France's burqa ban: World reactions
A ban on wearing Muslim facial veils in public sails through the French Senate. Is this an attack against discrimination, or against diversity?
The French Senate has overwhelmingly approved a bill barring Muslim women from wearing traditional, full-facial veils anywhere in public. Here are some reactions from around the world: (Watch a report about the burqa ban)
This is a victory for Muslim women — Le Monde (France)Banning the veil is the right thing to do, say the editors. There's a consensus across most of the political spectrum in France that forcing women to cover up amounts to "sexual apartheid." Belgium has already passed a similar ban, and the new law in France only affects about 2,000 women — there's just no good argument against it."The Senate must pass the bill banning the full veil"
Surely the courts won't stand for this — Al Arabiya (Dubai)France's policies these days — including the drive to expel Roma Gypsies — are difficult to defend against charges of racism, say the editors of the Dubai's Al Arabiya News Channel. The ban on face veils has the "rare distinction" of having been "condemned in advance by both the United States and al Qaeda." Faced with that kind of a consensus, it will be hard for French courts to deny this law is "discriminatory" and let it take effect."France parliament adopts ban on full-face veil"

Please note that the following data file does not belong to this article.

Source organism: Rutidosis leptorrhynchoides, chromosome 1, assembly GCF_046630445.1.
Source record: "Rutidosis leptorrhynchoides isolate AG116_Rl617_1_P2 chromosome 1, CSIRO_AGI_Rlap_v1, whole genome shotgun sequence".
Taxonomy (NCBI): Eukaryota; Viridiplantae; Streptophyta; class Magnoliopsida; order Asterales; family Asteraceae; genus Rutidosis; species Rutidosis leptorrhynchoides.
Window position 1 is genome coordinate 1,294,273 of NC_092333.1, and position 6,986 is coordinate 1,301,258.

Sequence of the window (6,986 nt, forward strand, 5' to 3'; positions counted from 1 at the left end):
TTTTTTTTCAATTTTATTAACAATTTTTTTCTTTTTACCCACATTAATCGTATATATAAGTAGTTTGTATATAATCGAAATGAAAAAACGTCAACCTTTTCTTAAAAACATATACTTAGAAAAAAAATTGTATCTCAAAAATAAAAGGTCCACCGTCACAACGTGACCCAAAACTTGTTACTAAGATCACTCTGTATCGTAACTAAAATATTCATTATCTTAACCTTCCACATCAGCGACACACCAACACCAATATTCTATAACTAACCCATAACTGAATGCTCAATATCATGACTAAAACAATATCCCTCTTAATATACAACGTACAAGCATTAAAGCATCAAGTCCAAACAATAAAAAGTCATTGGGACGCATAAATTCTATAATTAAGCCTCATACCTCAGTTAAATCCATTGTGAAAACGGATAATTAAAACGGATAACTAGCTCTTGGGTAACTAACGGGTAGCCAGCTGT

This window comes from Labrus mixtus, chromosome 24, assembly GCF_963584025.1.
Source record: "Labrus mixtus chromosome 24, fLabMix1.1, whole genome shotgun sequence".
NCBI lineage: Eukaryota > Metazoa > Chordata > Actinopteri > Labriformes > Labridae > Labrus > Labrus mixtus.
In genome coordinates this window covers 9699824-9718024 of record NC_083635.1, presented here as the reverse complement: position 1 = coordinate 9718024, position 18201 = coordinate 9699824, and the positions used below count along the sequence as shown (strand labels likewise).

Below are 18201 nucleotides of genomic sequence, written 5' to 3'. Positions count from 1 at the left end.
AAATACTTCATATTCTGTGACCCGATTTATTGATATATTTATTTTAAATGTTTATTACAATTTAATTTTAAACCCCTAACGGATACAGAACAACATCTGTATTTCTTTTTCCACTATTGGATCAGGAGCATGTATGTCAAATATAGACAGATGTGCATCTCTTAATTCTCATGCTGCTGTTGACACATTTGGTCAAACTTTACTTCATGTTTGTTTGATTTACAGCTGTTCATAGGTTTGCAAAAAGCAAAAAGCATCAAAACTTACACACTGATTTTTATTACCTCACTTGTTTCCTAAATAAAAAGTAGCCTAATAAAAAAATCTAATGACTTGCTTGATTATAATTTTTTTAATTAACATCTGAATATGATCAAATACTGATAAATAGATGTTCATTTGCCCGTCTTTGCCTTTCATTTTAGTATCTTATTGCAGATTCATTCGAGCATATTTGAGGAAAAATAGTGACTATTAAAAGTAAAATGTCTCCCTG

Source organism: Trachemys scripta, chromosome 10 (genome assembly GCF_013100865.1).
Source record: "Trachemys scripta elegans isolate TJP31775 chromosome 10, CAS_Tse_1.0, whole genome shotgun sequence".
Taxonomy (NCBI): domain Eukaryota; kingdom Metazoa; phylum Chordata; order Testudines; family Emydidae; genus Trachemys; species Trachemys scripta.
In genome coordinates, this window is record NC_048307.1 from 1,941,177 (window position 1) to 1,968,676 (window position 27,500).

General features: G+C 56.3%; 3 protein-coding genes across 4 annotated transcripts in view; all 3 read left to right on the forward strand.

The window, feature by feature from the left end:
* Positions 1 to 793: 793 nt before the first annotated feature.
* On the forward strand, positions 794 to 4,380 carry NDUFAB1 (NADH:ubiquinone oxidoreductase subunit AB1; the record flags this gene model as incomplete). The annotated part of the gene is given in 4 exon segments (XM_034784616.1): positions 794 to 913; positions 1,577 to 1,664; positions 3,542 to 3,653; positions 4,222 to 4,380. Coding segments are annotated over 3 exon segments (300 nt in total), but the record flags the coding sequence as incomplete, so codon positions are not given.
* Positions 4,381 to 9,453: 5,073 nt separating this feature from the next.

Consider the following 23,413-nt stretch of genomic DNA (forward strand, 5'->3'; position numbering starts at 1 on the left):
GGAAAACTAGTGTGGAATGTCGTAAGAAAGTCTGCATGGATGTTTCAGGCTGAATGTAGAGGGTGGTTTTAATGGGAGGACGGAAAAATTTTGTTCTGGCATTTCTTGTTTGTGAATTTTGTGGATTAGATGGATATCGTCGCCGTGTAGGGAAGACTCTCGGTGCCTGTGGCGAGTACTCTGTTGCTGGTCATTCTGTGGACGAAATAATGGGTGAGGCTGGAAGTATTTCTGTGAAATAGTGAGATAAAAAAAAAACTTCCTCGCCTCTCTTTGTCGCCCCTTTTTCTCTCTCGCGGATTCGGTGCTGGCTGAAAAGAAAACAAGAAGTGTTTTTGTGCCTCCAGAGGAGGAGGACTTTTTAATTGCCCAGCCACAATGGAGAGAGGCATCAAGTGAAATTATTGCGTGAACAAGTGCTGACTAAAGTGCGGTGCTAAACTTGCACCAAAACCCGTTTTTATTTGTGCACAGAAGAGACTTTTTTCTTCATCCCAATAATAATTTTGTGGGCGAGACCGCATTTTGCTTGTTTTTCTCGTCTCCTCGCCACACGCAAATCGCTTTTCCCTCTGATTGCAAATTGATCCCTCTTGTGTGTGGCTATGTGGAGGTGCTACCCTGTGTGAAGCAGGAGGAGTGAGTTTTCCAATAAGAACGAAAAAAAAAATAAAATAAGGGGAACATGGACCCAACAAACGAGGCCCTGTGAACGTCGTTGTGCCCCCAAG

Religious tolerance has it's limits — Jerusalem Post (Israel)Sarkozy argues that "the burka is an attack on the dignity of women," says the editorial board of the Jerusalem Post. "We agree." The practice of "blotting a woman out from head to toe" is not only "misogynistic," it "undermines social cohesion" — and presents a legitimate security threat (who knows who — or what — is being hidden?). Just as religious freedom isn't a valid pretext for walking around naked in public, neither should it protect this "brutal" practice."Rejecting the burqa"
Banning the veil isn't about freeing women — The Guardian (United Kingdom)The "pious rhetoric" about how this will liberate Muslim women is malarkey, says Joan Wallach Scott. And banning Islamic face coverings won't stop terrorists from covering up while they blow up buildings — they can still don motorcycle and fencing helmets, ski masks, and carnival costumes, which are exempt. This is really part of a campaign to "purify and protect national identity" by purging "so-called foreign elements," including anything related to Islam."France's ban on the Islamic veil has little to do with female emancipation"
Misguided, but of limited local interest — Jakarta Globe/Indonesia Ulema Council (Indonesia)We disagree with the French government's action, says Indonesia's top body of Muslim clerics. If the goal is to "champion human rights," it would be much better served by allowing women to wear what they choose. That said, burqas are "not much of an issue" for the 200 million Muslims in Indonesia. "We’re quite far away and Muslim women [here] don’t wear full-face veils.""Ulema Council opposes French ban"